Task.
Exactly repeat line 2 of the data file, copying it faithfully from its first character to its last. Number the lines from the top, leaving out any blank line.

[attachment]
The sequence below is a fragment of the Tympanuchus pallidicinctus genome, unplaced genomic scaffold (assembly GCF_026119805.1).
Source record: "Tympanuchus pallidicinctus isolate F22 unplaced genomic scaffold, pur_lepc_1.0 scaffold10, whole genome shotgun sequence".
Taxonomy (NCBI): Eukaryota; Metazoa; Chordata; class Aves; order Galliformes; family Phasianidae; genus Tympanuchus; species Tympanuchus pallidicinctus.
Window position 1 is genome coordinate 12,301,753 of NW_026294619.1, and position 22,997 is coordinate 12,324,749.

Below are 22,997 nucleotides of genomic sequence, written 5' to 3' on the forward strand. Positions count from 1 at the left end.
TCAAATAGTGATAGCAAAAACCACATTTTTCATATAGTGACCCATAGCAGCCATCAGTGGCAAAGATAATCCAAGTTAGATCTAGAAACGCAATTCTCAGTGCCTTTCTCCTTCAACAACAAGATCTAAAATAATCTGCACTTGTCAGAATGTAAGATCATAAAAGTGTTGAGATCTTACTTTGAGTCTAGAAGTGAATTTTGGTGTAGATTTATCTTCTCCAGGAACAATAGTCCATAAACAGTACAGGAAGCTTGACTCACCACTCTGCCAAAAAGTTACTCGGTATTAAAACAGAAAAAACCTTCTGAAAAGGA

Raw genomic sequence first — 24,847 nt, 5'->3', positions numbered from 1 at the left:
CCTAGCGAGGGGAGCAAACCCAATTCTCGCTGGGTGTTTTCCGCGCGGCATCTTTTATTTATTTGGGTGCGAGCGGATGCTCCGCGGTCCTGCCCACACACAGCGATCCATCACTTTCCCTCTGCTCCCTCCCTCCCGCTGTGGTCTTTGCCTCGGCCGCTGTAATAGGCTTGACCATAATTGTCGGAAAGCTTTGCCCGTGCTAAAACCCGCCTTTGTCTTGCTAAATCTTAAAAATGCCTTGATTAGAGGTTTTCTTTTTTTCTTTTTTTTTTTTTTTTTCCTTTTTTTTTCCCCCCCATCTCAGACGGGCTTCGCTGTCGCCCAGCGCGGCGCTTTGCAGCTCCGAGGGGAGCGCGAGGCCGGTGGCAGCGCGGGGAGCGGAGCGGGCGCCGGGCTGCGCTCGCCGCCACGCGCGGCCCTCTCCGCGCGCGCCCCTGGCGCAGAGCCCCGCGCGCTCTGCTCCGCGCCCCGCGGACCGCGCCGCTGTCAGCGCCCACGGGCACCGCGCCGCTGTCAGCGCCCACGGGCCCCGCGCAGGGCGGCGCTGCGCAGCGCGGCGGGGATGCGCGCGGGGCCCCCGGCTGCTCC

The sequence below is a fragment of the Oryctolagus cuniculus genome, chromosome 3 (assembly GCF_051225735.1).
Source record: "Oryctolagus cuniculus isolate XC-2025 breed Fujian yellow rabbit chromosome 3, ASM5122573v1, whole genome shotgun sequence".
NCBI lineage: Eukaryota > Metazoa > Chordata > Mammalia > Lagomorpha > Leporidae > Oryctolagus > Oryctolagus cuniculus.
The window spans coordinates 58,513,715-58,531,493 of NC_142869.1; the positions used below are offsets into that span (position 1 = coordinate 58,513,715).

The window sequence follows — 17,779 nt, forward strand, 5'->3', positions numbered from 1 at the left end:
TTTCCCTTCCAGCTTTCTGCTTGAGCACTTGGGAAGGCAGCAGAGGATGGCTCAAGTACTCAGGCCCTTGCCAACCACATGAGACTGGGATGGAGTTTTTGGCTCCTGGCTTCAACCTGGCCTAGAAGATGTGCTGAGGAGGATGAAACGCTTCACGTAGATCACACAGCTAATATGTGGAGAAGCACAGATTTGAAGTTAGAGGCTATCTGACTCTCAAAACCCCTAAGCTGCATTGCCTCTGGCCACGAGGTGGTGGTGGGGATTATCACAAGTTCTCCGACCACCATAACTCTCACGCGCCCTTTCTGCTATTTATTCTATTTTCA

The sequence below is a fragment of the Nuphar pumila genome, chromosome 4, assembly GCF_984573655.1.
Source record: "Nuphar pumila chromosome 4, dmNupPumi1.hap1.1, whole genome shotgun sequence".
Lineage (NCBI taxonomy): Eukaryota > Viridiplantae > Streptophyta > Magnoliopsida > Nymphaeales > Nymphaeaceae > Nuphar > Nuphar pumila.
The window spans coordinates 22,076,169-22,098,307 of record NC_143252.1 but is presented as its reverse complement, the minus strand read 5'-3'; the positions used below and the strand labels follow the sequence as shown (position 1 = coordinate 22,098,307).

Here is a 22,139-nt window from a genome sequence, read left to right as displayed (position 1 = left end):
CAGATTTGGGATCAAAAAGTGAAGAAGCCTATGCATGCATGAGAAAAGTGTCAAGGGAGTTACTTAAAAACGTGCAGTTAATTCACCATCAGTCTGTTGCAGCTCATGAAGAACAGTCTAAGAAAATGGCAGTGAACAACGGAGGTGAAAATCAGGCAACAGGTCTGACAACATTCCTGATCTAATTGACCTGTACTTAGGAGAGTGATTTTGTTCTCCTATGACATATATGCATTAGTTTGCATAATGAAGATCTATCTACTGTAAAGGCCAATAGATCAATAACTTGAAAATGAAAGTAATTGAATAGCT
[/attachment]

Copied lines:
Source record: "Tympanuchus pallidicinctus isolate F22 unplaced genomic scaffold, pur_lepc_1.0 scaffold10, whole genome shotgun sequence".